Social Media tells us business must change, adapt, and grow, in their relations with employees just as in their business plans and goals. Many people believe that employers have responsibilities to employees beyond simply paying them the agreed wage and benefits for doing their jobs. I generally agree that there is a moral component to the employer-employee relationship, but not to the same degree and portion on each side. A not-unreasonable analogy might be to a nominal family.
In the nominal family, one or both parents take pretty much all responsibility but also hold all authority, while children are allowed privileges and assigned duties according to their age and ability. A lot of employees won't like it, but employees should not begin their careers at a company with a great deal of power or privilege; it must be earned, even when their role is significant to the company. This does not mean that seniority makes an employee higher in authority or power, but it does mean that you have to prove yourself, before you should be trusted with power to change the company's direction and priorities. A lot of new hires seem to believe they need to act boldly and to take charge; in many cases this is not unlike the new teen driver who imagines he will drive just as safely as his much-more-experienced father, leading in many cases to a sharp rise in accidents and traffic citations. Business strategy should be decided by executives and owners, and employees should focus on carrying out that strategy to the best of their ability.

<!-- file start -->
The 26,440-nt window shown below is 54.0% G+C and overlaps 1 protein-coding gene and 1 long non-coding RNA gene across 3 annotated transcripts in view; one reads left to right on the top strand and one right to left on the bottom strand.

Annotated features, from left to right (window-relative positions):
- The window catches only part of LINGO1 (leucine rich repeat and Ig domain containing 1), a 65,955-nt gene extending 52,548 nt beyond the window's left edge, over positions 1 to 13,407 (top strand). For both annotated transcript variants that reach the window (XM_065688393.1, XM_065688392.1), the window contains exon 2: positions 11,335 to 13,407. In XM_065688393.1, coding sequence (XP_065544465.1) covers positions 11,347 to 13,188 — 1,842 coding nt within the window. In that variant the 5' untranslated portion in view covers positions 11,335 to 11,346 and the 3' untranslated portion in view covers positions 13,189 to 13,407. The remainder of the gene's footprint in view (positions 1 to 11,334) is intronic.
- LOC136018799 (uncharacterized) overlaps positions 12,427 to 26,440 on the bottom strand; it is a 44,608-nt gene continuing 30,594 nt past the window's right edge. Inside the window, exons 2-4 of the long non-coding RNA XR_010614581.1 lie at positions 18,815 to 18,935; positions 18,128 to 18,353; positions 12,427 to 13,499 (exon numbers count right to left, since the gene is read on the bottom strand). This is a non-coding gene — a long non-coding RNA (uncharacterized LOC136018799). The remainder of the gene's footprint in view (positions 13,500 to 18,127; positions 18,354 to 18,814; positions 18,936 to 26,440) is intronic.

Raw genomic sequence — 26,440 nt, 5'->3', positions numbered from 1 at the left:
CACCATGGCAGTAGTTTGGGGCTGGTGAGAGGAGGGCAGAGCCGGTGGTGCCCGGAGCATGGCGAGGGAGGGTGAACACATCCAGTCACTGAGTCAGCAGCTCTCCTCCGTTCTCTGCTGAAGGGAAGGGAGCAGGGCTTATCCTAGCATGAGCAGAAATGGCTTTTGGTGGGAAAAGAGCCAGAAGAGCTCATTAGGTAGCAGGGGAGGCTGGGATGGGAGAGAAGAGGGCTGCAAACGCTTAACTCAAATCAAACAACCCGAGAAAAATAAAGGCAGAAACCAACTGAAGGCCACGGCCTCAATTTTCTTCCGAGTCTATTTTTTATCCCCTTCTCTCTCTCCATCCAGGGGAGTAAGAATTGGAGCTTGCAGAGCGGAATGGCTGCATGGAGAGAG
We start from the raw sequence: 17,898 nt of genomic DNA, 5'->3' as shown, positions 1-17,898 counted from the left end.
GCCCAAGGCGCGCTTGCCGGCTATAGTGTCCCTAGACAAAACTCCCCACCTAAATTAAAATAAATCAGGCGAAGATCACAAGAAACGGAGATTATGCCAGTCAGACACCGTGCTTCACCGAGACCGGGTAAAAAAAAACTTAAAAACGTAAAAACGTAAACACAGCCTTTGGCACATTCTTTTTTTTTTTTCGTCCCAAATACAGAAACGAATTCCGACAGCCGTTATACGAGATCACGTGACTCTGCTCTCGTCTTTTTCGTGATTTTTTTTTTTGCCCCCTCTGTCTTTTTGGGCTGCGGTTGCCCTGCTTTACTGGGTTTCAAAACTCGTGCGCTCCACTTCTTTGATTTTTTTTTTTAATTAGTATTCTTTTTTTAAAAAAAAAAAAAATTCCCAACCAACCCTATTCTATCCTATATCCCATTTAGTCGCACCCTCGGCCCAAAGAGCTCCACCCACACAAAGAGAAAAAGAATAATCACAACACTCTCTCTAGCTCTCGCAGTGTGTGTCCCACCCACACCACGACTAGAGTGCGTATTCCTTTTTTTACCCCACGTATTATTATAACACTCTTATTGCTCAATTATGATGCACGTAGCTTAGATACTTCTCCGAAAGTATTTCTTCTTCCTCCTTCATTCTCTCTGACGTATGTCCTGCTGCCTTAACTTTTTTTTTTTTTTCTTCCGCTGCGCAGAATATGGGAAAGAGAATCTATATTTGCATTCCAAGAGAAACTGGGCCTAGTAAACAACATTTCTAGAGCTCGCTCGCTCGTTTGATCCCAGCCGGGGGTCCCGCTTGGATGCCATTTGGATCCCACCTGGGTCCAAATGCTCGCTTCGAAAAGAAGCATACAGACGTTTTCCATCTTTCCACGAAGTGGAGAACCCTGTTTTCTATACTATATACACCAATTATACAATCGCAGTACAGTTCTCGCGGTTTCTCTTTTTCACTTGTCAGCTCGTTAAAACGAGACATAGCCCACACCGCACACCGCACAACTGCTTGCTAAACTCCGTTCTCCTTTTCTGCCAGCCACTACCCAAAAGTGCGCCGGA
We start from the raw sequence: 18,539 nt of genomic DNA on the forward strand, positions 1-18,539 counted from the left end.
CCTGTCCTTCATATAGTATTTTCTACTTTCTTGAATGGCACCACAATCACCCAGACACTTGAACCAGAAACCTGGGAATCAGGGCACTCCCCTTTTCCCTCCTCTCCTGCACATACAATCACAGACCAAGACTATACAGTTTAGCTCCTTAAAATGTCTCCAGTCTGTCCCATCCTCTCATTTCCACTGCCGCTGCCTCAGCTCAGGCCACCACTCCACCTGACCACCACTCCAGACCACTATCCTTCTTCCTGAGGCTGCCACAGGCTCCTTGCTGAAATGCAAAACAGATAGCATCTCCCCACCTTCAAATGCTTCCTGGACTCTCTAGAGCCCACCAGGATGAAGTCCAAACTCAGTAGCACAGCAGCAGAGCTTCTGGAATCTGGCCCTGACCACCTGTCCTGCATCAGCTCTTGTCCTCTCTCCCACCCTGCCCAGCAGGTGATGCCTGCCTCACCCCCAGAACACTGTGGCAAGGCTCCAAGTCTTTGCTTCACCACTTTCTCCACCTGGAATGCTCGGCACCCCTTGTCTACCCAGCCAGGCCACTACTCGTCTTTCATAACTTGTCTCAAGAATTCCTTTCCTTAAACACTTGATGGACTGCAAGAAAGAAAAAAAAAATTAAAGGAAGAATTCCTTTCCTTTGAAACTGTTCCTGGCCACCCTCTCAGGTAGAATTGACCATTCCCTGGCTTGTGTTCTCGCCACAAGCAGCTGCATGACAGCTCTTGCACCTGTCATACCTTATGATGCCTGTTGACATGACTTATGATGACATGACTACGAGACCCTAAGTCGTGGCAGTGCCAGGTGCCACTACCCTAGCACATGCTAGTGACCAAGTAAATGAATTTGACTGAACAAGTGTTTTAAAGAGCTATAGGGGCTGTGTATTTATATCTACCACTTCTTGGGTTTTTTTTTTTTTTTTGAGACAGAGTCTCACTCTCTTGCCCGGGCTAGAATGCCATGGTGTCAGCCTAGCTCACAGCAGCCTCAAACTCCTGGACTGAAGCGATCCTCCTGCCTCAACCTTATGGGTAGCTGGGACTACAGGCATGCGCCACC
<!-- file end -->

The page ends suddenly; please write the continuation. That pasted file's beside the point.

It's sad to see how many younger employees reject the authority of their superiors. This only leads to confusion and disruption of the company's mission and message. I'd suggest that it's better, for the company and for employees, for each of us to focus on our role earned and assigned by the owners and senior management.